How Small Businesses Can Deal With Double-Digit Premium Increases

Written by: Abby Rosenberger
Originally published on August 20, 2014. Last updated July 9, 2015.

Fotolia_59252884_SSmall businesses are facing double-digit premium increases at renewal time this year. This is especially true for small businesses who renewed early last year to avoid premium increases due to the Affordable Care Act.

Small businesses can mitigate their health benefits costs by not renewing their group health insurance plans and transitioning employees to individual health insurance paired with a premium reimbursement plan. This article discusses why this approach works to control health care costs and provide a valued employee health benefit.

Small Businesses Facing Double-Digit Premium Increases

The cost of health care has been on a steady increase over the last decade, and as such, group health insurance is too expensive for small businesses and their employees. Additionally, expected rate increases at renewal time leave financial uncertainty for small businesses.

For example, small business health insurance costs have nearly doubled since 2009, with 91 percent of small businesses reporting increases in their health plan at their most recent health insurance renewal.

Back in February, a report from The Centers for Medicare & Medicaid Services (CMS) found that approximately 11 million small business employees, over 65 percent, will see health insurance premium rate increases due to the ACA.

While the ACA is to blame for some of the small business premium increases, group health insurance premiums have been increasing well before the ACA came into effect. Between 1999 and 2013, group health insurance premiums increased by 168 percent to $5,884/year for a single employee or $16,351/year for a family.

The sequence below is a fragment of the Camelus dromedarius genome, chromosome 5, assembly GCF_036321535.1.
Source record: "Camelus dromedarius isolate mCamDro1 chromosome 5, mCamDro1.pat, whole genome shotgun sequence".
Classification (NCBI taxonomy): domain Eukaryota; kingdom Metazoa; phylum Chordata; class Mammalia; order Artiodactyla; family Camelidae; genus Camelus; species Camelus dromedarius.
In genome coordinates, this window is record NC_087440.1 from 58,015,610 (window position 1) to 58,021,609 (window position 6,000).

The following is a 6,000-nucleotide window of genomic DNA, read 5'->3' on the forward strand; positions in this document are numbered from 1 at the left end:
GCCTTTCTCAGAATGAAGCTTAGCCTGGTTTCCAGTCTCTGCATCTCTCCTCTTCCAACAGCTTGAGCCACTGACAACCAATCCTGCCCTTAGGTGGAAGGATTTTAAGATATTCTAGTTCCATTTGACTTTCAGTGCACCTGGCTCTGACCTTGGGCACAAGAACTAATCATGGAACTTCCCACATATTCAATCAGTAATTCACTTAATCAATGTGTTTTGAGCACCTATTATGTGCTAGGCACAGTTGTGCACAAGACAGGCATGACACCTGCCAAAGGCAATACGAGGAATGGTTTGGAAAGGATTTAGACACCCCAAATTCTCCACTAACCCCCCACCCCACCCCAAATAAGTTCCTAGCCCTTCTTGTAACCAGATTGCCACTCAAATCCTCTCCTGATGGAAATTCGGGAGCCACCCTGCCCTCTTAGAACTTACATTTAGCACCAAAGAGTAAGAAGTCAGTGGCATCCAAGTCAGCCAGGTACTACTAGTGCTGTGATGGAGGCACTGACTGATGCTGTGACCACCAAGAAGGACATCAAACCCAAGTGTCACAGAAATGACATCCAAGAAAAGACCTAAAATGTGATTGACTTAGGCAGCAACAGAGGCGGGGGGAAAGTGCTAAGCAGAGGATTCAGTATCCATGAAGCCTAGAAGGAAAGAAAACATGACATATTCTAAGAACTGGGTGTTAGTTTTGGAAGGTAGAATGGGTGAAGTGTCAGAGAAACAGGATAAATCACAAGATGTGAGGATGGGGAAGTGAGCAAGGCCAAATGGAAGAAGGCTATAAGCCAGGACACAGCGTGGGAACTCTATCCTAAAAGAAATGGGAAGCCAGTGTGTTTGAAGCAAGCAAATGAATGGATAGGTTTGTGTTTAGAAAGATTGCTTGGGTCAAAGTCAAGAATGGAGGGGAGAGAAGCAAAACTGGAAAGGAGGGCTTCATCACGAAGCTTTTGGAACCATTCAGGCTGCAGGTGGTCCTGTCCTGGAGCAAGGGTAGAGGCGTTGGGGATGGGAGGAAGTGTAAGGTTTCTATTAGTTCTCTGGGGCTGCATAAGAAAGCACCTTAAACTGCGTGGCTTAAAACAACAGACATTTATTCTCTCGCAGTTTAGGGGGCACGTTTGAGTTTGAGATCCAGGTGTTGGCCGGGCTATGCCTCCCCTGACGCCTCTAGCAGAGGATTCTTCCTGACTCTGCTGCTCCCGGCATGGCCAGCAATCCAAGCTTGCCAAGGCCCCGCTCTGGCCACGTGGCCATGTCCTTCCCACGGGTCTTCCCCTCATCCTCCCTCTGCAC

The bottom line is that as a result of these premium rate increases, most small businesses will drop traditional group health insurance and look to alternative ways to offer more sustainable health benefits.

How Small Businesses Can Deal With Double-Digit Premium Increases

Small businesses can mitigate their group health insurance costs with a simple solution: do not renew the group health insurance plan. Instead, transition employees to individual health insurance and adopt a premium reimbursement plan.

By implementing a premium reimbursement plan, employers reimburse employees tax-free for individual health insurance policies. Employers fix their costs on a monthly basis, and employees can choose a health insurance policy that best meets their health and financial needs.

Additionally, individual health insurance costs up to 60 percent less than group health insurance, making premium reimbursement an effective solution for employers who wish to cut down on healthcare costs.

To transition employees from group health insurance, the employer first needs to decide how much they will contribute toward employees’ health insurance expenses. This allowance, or “defined contribution,” can be the same for all employees, or it can differ depending upon employee class and/or family status.

To set up a compliant reimbursement program, employers should follow five easy steps:

  1. Set up a formal premium reimbursement plan

  2. Use reimbursement software to help make compliant administration of the plan easy

  3. Work with a health insurance broker or agent to help employees choose a plan

  4. Understand the compliance requirements with the IRS, ERISA, HIPAA, ACA, and other applicable rules

  5. Educate employees about the reimbursement program and the advantages of individual health insurance

With group health insurance renewals on the rise and many small businesses facing double-digit premium increases, employers are facing enormous cost challenges and are seeking cost-effective alternatives to group health insurance. The emerging solution is premium reimbursement for individual health insurance.

What are your thoughts on the rising costs of group health insurance? What do you think the solution is? Leave a comment below.


Originally published on August 20, 2014. Last updated July 9, 2015.


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